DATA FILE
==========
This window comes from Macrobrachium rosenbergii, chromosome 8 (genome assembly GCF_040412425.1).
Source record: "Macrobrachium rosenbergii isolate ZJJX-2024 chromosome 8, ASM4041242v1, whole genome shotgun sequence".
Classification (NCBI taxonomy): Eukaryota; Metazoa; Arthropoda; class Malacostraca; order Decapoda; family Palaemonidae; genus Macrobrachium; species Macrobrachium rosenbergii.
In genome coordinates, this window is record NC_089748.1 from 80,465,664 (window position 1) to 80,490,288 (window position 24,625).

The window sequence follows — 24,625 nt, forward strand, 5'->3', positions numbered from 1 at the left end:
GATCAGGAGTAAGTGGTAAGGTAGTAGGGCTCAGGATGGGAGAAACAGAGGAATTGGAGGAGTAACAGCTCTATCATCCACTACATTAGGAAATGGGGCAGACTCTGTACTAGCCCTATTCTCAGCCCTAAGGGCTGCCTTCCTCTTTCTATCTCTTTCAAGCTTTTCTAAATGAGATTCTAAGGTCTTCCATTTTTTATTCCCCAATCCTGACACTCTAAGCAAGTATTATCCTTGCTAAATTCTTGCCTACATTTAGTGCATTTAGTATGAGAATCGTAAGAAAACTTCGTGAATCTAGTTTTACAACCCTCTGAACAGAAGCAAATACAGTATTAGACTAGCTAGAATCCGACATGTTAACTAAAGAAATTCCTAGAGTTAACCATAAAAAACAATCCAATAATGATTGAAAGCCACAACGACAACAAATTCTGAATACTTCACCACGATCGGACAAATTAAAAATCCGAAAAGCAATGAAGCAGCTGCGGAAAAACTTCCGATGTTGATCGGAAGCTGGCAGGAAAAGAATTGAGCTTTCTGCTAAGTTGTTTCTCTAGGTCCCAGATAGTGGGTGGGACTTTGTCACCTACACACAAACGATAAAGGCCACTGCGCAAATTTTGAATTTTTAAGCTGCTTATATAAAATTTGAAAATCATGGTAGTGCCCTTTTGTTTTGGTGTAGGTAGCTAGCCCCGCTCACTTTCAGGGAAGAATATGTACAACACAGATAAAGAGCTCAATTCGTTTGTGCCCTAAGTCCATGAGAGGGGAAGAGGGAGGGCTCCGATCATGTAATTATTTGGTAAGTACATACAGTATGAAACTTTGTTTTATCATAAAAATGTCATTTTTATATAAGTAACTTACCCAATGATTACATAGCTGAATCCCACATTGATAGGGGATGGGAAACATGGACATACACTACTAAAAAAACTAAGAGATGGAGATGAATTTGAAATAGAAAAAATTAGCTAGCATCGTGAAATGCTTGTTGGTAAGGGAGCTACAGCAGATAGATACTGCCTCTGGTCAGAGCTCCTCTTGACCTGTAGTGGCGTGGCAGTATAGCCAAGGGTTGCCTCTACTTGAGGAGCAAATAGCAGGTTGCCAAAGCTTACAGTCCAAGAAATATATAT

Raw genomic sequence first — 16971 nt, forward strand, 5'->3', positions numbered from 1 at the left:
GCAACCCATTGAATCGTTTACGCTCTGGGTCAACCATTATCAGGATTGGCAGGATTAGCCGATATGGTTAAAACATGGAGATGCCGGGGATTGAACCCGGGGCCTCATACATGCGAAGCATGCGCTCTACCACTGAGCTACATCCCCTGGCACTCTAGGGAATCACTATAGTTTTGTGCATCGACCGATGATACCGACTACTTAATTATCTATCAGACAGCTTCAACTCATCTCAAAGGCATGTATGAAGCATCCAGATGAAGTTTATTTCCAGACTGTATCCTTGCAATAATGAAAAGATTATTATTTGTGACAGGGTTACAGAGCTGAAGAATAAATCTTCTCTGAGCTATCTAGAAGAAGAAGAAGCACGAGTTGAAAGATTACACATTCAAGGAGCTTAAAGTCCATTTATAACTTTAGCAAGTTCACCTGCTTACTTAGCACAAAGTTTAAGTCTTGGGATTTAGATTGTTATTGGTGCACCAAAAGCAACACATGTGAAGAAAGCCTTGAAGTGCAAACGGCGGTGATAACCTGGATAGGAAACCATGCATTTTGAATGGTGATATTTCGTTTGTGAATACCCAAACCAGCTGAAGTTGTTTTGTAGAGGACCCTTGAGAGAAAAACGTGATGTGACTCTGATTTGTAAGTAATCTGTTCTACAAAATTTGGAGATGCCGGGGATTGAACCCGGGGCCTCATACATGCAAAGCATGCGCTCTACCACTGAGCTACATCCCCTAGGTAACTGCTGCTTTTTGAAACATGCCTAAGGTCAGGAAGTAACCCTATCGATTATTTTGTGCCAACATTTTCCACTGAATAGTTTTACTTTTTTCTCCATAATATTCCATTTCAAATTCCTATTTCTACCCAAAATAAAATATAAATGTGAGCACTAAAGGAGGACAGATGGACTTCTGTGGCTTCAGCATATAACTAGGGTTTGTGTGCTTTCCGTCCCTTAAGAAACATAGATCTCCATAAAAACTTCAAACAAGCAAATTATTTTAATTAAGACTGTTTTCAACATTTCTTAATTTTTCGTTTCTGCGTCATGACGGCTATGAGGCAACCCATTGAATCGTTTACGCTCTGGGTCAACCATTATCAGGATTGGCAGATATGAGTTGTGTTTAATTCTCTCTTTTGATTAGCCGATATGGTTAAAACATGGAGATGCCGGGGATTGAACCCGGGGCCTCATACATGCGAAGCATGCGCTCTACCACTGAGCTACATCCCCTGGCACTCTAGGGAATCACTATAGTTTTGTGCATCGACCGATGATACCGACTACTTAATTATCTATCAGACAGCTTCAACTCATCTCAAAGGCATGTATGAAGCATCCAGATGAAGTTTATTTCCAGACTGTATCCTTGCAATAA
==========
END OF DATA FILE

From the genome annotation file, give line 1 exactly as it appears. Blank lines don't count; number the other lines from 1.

This window comes from Macrobrachium rosenbergii, chromosome 8 (genome assembly GCF_040412425.1).